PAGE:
We have more people being seen in accident
We have more operations taking place every week
Our National Health Service staff are working hard,
they're providing a quality of care for patients up
What they don't need is a Labour Party policy that leads
to a bankrupt economy, because Labour's policy is that
you spend money on everything, which means you
and have no money to spend on anything.
That doesn't help doctors and nurses, it doesn't help
patients, it doesn't help the NHS, and it doesn't help ordinary,
working families up and down this country.
Her Government has put the NHS and social care
Nine out of ten NHS trusts are unsafe.
18,000 patients a week are waiting...
Mr Speaker, I repeat the figure - 18,000 patients a week are waiting
We need a Government that puts the NHS first,
First of all, I have to say to the right honourable gentleman,
that he should consider correcting the record.
Because 54% of hospital trusts are considered good or outstanding.
Quite different from the figure he has shown.
Secondly, I will take no lessons on the NHS...
Oh, the deputy leader of the Labour Party says we should
I won't take any lessons from the party that presided over
Remember Labour used to talk about boom and bust?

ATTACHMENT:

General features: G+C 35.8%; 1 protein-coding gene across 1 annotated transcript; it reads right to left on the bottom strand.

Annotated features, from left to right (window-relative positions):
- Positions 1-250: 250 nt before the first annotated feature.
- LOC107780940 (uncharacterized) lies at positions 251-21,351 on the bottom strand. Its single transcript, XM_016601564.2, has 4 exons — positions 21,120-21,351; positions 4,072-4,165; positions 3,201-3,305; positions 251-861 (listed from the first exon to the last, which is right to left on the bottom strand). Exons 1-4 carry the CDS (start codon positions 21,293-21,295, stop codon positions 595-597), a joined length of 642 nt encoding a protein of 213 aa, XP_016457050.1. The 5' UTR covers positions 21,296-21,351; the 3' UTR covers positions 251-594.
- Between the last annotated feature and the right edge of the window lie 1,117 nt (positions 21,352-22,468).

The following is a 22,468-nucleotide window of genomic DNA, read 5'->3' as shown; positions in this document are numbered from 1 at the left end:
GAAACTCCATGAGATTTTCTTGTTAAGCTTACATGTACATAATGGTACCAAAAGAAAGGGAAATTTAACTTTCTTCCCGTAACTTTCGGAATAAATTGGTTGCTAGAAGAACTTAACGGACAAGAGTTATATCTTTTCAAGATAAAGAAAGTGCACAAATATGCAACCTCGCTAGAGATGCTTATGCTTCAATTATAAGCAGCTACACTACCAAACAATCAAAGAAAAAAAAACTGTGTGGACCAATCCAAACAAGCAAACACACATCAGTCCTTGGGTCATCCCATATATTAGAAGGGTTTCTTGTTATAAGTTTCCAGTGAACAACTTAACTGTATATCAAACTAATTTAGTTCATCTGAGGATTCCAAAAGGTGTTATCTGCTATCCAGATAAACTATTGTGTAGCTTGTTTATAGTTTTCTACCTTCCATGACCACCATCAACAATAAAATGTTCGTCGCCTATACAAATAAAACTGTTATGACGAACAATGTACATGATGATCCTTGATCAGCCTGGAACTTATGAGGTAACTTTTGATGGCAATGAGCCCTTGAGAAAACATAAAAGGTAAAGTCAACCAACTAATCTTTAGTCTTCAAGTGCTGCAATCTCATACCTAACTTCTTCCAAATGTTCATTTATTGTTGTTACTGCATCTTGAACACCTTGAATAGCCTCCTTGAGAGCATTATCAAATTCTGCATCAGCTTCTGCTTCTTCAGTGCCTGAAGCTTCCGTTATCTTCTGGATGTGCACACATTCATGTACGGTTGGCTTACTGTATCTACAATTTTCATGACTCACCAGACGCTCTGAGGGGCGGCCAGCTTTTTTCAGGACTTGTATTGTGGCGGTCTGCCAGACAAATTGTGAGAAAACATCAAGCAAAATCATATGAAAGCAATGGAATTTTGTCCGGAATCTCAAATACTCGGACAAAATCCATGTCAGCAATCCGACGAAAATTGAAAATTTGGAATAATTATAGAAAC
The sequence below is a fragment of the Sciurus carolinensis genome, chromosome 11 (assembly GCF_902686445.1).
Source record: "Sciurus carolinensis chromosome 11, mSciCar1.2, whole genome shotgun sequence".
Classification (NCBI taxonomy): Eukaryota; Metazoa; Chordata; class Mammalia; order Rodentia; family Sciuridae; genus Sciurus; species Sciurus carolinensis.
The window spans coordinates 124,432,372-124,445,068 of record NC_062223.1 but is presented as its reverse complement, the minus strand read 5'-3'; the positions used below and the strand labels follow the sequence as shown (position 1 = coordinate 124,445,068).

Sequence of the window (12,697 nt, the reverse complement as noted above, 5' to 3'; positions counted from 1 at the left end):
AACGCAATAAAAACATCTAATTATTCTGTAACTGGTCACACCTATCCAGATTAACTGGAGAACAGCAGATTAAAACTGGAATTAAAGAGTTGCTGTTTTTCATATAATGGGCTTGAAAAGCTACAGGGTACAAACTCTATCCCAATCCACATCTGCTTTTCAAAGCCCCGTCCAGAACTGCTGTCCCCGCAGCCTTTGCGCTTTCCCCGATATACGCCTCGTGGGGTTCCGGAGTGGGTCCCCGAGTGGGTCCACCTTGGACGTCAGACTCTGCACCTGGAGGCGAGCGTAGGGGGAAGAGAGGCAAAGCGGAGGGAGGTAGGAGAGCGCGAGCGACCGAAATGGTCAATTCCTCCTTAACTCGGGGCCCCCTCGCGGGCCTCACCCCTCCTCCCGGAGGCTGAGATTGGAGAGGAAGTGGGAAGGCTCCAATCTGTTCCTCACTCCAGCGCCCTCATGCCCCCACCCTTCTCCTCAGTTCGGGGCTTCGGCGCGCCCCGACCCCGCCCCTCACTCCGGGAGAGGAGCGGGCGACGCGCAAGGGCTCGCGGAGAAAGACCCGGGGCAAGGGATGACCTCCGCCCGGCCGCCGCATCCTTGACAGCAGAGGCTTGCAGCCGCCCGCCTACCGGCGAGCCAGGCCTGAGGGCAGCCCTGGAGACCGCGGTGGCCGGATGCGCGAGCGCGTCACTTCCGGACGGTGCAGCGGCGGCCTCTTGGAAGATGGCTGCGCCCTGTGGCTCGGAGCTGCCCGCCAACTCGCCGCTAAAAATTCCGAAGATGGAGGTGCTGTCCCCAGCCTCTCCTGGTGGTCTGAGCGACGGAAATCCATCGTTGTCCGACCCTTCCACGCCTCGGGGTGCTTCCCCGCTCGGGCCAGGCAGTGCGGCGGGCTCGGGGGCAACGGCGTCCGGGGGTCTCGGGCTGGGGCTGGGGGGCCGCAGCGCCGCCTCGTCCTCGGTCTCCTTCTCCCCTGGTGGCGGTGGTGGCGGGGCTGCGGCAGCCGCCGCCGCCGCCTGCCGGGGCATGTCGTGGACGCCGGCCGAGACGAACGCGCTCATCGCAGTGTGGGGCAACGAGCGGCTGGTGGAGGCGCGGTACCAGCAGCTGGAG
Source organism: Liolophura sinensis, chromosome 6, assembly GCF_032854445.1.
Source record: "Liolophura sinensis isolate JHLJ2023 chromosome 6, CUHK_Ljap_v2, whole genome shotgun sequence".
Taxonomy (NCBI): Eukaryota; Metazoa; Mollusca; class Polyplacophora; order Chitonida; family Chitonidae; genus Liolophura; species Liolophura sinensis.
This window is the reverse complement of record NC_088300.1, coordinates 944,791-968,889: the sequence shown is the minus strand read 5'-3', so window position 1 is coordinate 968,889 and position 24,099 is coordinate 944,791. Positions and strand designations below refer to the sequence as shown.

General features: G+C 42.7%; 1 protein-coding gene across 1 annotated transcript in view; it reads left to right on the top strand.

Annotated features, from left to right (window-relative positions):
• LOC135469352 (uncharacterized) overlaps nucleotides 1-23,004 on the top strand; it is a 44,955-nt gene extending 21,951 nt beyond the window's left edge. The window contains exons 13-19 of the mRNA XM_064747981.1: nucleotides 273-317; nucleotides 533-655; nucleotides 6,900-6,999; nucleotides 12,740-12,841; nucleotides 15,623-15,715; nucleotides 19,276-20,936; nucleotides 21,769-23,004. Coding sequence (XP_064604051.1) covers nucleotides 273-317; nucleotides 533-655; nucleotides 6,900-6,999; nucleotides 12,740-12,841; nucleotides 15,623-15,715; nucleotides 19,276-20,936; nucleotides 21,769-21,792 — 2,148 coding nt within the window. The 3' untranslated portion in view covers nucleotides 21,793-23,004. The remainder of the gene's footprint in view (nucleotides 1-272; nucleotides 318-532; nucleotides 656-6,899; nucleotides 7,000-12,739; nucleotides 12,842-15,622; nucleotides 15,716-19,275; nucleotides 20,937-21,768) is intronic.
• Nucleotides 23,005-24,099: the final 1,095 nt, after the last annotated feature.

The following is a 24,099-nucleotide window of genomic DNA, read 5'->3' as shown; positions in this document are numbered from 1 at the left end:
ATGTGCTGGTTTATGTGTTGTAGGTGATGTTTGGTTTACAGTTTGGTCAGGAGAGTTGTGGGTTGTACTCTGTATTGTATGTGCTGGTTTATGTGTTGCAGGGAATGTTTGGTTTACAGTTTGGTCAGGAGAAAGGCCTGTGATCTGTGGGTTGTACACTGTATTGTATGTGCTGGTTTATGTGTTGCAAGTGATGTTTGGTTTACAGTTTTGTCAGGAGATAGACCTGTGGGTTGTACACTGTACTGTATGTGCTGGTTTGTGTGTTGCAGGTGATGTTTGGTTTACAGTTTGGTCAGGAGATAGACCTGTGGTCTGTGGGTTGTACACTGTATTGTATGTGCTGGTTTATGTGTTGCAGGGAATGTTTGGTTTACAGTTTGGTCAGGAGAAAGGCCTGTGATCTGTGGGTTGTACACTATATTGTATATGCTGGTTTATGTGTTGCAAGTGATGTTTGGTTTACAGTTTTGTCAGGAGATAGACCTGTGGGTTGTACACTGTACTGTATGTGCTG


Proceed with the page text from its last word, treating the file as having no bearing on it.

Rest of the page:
Now it's no longer boom and bust, it's borrow and bankrupt.
Representatives of international children's charities have strongly
criticised the decision to wind down the scheme to give sanctuary
The Government says the arrangement is acting as an incentive
for children in warzones to make dangerous sea crossings to Europe.
The Home Affairs Committee is investigating the issue.
When the Dubs scheme was first announced,
it was very clearly about targeting the most vulnerable children,
and we thought that was absolutely the right thing to do.
It makes very little sense to us that the scheme
would be cancelled now, when we know there are still 2500
unaccompanied children in Greece, ten times as many in Italy and many
We are very disappointed that the Dubs scheme has closed.
We would like the Dubs scheme to remain open and remain as a safe
and legal route for unaccompanied child refugees that are in Europe
I think the impact we have seen of the closure,
and some of the confusion around what has been going on
To take a handful of local authorities, in Lewisham,
they've offered 23 places for unaccompanied minors,
only one of those has been filled since that offer was made.
Also aware of the real disjuncture between the National Transfer Scheme
and the devolved administrations in Scotland and Wales,
and if the Dubs provision is conflated with the National
Transfer Scheme, it denies those nations the opportunity
to make a full contribution we believe they desire to.